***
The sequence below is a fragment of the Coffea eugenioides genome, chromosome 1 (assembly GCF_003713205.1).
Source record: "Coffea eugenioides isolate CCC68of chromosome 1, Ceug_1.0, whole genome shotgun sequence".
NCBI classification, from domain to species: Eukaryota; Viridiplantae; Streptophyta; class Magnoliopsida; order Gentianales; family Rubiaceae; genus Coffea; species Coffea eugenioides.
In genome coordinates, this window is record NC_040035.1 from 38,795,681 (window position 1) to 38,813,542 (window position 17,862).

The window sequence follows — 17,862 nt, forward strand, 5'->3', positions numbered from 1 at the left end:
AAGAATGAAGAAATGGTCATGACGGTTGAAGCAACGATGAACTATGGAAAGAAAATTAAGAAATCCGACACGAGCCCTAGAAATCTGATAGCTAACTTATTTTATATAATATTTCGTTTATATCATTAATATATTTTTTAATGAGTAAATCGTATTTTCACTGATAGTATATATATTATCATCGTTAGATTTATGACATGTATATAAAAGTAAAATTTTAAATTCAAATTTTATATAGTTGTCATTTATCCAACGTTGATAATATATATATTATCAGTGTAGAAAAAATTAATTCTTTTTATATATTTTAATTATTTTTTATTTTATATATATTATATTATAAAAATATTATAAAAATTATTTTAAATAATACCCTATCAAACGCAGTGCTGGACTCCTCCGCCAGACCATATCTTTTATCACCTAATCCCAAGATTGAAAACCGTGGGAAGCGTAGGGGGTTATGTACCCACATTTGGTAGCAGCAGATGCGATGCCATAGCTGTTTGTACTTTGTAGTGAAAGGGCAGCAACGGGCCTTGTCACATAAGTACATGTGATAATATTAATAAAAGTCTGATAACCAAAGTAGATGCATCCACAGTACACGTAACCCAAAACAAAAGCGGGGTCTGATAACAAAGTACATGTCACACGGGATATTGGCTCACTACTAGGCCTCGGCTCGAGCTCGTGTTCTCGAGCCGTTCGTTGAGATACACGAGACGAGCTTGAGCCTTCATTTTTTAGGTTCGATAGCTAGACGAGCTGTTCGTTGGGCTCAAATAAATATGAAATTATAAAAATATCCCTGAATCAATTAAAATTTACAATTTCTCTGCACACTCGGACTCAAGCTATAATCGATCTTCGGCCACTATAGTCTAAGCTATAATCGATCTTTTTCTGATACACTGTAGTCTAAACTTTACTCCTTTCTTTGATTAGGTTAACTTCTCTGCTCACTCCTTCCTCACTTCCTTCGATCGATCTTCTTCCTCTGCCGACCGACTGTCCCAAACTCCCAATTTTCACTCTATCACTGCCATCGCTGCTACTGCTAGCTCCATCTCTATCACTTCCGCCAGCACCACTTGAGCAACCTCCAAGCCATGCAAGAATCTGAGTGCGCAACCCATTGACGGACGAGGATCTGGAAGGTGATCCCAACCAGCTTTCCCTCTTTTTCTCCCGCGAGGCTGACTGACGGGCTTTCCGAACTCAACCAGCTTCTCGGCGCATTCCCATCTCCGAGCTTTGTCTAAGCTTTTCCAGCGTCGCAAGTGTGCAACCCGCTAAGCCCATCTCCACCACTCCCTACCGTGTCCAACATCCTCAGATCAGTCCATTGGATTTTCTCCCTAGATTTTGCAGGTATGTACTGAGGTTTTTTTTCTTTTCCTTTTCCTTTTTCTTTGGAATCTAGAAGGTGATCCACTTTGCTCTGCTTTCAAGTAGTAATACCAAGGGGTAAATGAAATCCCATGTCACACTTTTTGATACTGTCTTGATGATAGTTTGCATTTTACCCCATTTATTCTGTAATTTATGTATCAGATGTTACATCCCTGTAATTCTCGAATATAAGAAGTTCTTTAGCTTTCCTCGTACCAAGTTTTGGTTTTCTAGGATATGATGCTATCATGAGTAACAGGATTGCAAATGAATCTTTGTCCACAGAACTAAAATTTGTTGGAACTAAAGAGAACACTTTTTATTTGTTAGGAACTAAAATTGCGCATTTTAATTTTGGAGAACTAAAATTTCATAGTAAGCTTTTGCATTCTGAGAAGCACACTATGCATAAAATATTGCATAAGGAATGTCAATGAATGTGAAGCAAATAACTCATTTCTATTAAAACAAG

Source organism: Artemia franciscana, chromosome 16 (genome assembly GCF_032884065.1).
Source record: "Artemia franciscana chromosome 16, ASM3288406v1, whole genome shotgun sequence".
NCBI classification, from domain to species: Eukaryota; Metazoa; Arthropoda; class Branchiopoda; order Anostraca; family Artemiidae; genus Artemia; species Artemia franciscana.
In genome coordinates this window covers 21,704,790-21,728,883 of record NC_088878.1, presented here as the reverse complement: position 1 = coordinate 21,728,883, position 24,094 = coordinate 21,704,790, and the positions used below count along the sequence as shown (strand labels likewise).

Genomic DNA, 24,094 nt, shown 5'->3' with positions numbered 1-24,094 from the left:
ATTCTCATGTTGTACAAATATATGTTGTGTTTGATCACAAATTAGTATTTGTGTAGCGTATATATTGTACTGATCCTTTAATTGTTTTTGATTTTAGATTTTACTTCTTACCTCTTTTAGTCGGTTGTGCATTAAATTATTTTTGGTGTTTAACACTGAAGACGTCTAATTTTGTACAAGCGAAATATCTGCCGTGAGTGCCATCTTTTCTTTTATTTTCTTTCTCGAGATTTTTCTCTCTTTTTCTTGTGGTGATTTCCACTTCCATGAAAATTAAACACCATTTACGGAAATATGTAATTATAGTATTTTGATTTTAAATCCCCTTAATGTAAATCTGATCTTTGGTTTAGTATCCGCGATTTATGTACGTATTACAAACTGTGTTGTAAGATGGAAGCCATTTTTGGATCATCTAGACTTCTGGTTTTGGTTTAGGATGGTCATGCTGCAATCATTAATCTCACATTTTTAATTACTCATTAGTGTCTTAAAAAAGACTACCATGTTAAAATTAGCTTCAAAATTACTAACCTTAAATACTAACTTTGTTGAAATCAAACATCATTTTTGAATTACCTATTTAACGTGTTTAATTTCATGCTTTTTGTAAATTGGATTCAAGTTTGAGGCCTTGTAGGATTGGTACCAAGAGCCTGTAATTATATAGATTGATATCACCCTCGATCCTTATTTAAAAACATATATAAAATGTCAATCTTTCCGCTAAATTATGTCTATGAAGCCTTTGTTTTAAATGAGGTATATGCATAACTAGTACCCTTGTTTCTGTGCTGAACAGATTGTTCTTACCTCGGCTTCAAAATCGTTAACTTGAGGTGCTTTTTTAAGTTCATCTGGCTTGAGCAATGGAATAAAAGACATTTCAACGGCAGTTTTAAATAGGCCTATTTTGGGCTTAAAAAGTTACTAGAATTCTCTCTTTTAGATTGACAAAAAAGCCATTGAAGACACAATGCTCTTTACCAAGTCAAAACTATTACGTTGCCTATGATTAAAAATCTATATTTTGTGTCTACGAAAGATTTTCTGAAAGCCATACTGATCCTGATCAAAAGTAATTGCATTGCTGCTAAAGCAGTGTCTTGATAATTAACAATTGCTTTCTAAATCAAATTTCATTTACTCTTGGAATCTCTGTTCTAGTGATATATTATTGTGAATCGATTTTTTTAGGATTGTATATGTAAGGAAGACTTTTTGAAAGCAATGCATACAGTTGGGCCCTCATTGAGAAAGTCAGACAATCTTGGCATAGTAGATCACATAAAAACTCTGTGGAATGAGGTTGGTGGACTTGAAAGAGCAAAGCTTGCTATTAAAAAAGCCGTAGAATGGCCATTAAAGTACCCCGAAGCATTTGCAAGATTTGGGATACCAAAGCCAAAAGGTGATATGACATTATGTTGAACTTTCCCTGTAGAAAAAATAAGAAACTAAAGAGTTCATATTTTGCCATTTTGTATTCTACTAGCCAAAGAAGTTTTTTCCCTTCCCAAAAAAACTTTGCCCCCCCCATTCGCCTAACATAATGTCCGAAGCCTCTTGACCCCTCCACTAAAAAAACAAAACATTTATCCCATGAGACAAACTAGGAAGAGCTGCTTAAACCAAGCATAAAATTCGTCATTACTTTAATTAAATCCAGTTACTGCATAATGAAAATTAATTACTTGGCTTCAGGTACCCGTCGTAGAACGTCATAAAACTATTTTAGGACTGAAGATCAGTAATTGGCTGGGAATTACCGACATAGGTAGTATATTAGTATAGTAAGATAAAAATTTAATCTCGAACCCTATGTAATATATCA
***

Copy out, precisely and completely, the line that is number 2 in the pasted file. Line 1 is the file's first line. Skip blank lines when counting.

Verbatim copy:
Source record: "Coffea eugenioides isolate CCC68of chromosome 1, Ceug_1.0, whole genome shotgun sequence".